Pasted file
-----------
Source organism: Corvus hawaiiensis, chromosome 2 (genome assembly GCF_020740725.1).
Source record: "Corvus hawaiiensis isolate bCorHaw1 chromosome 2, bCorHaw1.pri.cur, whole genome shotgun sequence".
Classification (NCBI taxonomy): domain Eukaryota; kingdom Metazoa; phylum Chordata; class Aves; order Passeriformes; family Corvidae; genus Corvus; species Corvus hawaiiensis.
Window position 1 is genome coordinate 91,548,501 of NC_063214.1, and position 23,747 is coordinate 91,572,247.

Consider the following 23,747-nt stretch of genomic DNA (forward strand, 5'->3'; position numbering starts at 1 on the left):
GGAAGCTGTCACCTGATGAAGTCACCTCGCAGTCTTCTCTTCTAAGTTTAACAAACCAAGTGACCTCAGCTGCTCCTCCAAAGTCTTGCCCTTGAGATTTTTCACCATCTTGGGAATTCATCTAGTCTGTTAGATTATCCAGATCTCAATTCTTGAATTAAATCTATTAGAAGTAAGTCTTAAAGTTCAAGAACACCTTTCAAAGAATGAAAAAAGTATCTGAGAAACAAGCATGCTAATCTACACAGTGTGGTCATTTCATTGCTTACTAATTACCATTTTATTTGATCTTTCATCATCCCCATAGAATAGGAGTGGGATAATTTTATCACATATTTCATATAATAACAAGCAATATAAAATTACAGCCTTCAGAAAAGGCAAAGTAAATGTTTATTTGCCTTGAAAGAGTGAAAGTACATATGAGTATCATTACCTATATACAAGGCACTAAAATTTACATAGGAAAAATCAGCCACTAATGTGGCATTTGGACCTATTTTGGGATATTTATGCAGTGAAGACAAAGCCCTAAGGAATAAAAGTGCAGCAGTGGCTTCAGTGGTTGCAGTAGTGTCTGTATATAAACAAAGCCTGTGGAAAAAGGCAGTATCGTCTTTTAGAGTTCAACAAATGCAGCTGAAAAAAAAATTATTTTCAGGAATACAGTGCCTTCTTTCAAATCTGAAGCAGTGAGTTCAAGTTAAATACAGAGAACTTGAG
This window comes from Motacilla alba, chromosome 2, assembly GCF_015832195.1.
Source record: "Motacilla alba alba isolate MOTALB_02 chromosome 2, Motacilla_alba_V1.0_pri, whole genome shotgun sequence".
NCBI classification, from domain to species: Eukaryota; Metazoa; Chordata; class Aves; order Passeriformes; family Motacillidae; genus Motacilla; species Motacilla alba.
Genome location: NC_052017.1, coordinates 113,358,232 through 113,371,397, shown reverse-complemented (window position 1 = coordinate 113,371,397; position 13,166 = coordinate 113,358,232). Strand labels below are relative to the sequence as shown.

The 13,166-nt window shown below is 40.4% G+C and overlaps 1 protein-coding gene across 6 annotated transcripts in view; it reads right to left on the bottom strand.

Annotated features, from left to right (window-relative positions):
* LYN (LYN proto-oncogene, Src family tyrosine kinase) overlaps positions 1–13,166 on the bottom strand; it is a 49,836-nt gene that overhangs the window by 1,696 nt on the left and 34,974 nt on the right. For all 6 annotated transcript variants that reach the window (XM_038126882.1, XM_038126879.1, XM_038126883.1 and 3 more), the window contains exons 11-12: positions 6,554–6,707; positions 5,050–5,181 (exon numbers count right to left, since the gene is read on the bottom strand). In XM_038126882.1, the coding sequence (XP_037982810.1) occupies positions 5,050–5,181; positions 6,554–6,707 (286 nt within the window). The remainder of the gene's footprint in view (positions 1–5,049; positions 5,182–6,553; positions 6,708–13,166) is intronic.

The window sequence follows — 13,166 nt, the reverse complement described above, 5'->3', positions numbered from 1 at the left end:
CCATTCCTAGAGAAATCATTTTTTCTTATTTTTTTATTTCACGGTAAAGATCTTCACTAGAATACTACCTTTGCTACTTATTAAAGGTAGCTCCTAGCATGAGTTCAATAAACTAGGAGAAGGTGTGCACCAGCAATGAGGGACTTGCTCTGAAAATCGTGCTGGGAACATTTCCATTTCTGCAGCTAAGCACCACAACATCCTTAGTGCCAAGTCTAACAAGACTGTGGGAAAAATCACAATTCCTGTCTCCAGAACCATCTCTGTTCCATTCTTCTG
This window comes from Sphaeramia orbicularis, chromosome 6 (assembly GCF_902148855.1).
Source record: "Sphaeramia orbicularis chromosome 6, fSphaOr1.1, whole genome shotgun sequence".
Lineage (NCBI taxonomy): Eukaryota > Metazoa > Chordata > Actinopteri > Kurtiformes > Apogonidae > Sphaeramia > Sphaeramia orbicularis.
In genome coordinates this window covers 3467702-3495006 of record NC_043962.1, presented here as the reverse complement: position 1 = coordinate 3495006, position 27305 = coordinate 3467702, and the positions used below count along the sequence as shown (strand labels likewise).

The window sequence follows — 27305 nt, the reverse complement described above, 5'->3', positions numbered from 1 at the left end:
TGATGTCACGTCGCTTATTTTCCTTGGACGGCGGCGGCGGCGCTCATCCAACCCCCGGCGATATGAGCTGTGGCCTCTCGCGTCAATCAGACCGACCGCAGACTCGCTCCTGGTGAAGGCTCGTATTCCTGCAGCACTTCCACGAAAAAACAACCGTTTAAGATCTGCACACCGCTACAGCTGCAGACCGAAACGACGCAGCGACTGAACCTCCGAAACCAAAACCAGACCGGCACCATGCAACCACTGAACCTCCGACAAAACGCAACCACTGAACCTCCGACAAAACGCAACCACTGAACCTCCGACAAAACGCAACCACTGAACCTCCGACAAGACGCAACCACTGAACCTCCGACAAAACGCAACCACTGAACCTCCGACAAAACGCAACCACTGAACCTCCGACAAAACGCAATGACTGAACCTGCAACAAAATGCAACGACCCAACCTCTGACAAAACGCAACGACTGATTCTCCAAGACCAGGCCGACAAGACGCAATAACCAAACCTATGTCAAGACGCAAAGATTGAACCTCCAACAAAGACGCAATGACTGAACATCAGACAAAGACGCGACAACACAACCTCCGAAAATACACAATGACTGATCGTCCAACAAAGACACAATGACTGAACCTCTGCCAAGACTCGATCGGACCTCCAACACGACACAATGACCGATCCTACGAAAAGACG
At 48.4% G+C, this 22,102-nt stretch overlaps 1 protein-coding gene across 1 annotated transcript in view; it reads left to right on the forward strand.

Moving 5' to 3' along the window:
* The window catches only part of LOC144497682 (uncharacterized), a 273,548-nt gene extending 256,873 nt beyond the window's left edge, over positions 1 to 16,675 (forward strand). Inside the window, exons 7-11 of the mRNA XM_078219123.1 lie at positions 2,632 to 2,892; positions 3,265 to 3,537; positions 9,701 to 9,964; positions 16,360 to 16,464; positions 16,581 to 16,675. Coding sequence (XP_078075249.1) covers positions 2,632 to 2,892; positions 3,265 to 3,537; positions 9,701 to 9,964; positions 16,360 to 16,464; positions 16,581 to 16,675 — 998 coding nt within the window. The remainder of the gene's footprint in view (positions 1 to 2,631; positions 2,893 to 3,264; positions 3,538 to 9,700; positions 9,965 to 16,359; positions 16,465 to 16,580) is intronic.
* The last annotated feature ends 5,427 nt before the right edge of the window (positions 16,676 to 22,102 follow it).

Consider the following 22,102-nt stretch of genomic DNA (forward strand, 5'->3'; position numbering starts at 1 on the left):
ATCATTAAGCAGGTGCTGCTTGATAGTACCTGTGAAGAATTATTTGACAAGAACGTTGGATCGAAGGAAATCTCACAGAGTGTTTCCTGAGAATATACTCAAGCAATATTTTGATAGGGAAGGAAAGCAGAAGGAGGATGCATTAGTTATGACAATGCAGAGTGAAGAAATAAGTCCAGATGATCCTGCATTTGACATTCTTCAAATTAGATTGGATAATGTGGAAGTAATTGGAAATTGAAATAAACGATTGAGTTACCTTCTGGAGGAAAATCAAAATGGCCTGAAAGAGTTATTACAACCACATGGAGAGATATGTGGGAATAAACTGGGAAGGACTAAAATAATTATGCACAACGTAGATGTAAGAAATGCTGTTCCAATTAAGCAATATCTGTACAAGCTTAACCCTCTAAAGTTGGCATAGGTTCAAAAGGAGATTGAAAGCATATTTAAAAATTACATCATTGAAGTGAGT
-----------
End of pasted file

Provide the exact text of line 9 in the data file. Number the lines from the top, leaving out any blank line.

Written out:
NCBI classification, from domain to species: Eukaryota; Metazoa; Chordata; class Aves; order Passeriformes; family Motacillidae; genus Motacilla; species Motacilla alba.